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Murder and life of Jessica Lynne Carpenter still remembered after 20 years

Twenty years have passed since the tragic murder of Jessica Lynne Carpenter, but her mother continues to make sure her story is known and that her memory lives on. 

Judy Carpenter honored the anniversary of her daughter's death by continuing a yearly tradition of placing a memorial in the Aiken Standard. 

"I wanted some kind of thing for the community to remember her," Carpenter said. "It was an event that no one in Aiken will ever forget. I think they look for this every year in the paper. It’s a nice remembrance for Jessica."

Jessica was a fun-loving 17-year-old, her mother said. 

She was the youngest of three sisters and attended Aiken High School, where she was a rising senior and played in the school band.

She enjoyed greeting people at her part-time job as a hostess at the local Red Lobster. 

In her spare time, Jessica liked to go shopping, listen to music and attend concerts. 

She had a deep love for her family and was often described as having a "bubbly" personality.

"She really wasn’t fearful of anyone," Carpenter recalled. "She loved everyone. She trusted everybody."

However, that trust would be broken and Jessica's life would be tragically cut short.

On the evening of Aug. 4, 2000, Judy arrived home from work to find her youngest daughter had been murdered in their Crosland Park home. 

Internal bleeding and lack of oxygen caused the death, then-Aiken County Coroner Sue Townsend said, according to Aiken Standard archives. 

Officers with the Aiken Department of Public Safety soon flooded the area. 

The Aiken Bloodhound Tracking Team was called into action in an effort to locate a suspect trail but had no success.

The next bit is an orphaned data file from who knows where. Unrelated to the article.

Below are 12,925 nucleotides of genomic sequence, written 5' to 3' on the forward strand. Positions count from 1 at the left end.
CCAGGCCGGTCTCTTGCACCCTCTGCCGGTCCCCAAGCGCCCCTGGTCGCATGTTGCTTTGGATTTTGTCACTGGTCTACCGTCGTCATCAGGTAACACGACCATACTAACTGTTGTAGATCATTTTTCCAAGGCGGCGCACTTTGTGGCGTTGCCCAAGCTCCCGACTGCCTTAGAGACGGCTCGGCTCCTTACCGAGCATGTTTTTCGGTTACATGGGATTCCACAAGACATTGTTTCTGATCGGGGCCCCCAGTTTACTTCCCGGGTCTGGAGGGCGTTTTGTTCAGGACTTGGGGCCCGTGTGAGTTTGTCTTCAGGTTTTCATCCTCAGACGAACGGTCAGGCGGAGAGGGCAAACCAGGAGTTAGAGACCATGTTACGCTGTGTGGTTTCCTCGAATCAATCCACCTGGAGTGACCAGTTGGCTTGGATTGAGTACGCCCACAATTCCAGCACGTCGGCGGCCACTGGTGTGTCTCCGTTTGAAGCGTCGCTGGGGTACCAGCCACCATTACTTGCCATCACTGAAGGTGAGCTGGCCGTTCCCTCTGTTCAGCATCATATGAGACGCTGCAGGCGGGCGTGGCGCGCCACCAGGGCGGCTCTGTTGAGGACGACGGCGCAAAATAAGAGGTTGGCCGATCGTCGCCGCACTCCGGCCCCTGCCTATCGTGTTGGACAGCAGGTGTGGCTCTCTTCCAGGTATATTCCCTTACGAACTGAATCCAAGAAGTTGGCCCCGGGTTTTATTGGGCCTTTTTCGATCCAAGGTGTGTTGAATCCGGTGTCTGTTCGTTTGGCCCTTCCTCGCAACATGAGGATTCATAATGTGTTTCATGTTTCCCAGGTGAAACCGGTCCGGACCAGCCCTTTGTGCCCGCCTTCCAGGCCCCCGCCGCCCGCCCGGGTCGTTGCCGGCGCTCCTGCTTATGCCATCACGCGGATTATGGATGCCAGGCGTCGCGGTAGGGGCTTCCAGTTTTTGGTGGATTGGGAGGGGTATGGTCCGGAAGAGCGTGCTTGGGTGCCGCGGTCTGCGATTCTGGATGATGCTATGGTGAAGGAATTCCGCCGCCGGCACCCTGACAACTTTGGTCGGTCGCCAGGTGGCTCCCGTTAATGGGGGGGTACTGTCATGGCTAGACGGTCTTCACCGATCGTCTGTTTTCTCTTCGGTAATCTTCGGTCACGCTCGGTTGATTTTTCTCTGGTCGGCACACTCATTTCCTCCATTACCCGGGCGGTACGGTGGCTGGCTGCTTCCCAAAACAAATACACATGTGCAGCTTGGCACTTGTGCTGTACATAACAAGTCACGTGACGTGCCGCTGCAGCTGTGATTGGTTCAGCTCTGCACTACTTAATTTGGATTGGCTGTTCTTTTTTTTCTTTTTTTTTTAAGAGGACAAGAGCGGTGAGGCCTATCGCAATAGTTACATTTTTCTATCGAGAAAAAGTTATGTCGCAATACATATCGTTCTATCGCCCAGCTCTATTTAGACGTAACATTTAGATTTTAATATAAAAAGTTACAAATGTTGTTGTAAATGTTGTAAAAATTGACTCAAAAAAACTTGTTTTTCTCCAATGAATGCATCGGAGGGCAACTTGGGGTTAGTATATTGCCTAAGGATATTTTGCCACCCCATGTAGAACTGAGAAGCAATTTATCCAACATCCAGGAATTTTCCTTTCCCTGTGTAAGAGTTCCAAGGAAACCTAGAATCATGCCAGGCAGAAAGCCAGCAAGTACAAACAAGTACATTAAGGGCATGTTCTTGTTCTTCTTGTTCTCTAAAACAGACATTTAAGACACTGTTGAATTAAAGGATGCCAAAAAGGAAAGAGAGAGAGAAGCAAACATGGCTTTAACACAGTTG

Businesses in Aiken posted flyers featuring Jessica's photo, requesting any information about her death. 

Her mother described the community's efforts as uniting "like family." It's something she'll always be grateful for and never forget. 

"Not all communities would have reacted like that," she said of Aiken's efforts. "In larger communities it would’ve just been another number in the day. They treated her with dignity and respect."

Police would continue to investigate Jessica's case for over two years, interviewing more than 300 people and submitting nearly 100 DNA samples to the State Law Enforcement Division's DNA lab. 

At one point in the investigation, investigators considered serial killer Reinaldo Rivera, who was arrested in October 2000 for raping and killing several women in the Aiken-Augusta area, as a potential suspect. 

Jessica fit the physical description of Rivera's victims and was living in the area during his crime spree. 

However, after his arrest, Rivera's DNA was cross referenced with the DNA from the crime scene. It wasn't a match and the investigation would continue on. 

Over the years, the Aiken community would continue to work to keep Jessica's memory alive. 

On Aug. 5, 2002, a Magnolia tree was planted at the Crosland Park recreational area. 

"To have known her was to know an angel," a plaque beside the tree reads. 

A memorial scholarship was created in her name and is currently still listed as one of the University of South Carolina Aiken's many endowed scholarships.